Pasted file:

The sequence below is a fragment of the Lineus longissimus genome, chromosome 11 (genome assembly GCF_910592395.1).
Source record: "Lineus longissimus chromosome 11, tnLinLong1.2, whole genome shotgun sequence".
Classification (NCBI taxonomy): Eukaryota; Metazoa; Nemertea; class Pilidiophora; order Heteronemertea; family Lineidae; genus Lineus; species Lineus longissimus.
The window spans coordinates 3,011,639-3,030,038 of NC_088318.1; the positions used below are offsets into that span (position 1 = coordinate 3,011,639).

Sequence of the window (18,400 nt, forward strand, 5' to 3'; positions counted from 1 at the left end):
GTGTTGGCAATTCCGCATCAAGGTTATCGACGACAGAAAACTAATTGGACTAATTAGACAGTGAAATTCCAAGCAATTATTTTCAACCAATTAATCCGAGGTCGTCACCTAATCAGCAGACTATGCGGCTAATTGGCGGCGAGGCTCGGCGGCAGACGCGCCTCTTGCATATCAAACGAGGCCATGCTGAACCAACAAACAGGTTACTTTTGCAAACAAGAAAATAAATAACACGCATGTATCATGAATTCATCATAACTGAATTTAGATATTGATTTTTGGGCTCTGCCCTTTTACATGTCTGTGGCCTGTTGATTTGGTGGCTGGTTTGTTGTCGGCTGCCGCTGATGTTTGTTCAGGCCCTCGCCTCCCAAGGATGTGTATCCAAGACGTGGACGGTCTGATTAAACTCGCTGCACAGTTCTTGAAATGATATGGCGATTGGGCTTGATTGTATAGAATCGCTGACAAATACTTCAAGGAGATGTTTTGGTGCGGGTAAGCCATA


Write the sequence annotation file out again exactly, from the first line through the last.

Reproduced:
The sequence below is a fragment of the Lineus longissimus genome, chromosome 11 (genome assembly GCF_910592395.1).
Source record: "Lineus longissimus chromosome 11, tnLinLong1.2, whole genome shotgun sequence".
Classification (NCBI taxonomy): Eukaryota; Metazoa; Nemertea; class Pilidiophora; order Heteronemertea; family Lineidae; genus Lineus; species Lineus longissimus.
The window spans coordinates 3,011,639-3,030,038 of NC_088318.1; the positions used below are offsets into that span (position 1 = coordinate 3,011,639).

Sequence of the window (18,400 nt, forward strand, 5' to 3'; positions counted from 1 at the left end):
GTGTTGGCAATTCCGCATCAAGGTTATCGACGACAGAAAACTAATTGGACTAATTAGACAGTGAAATTCCAAGCAATTATTTTCAACCAATTAATCCGAGGTCGTCACCTAATCAGCAGACTATGCGGCTAATTGGCGGCGAGGCTCGGCGGCAGACGCGCCTCTTGCATATCAAACGAGGCCATGCTGAACCAACAAACAGGTTACTTTTGCAAACAAGAAAATAAATAACACGCATGTATCATGAATTCATCATAACTGAATTTAGATATTGATTTTTGGGCTCTGCCCTTTTACATGTCTGTGGCCTGTTGATTTGGTGGCTGGTTTGTTGTCGGCTGCCGCTGATGTTTGTTCAGGCCCTCGCCTCCCAAGGATGTGTATCCAAGACGTGGACGGTCTGATTAAACTCGCTGCACAGTTCTTGAAATGATATGGCGATTGGGCTTGATTGTATAGAATCGCTGACAAATACTTCAAGGAGATGTTTTGGTGCGGGTAAGCCATA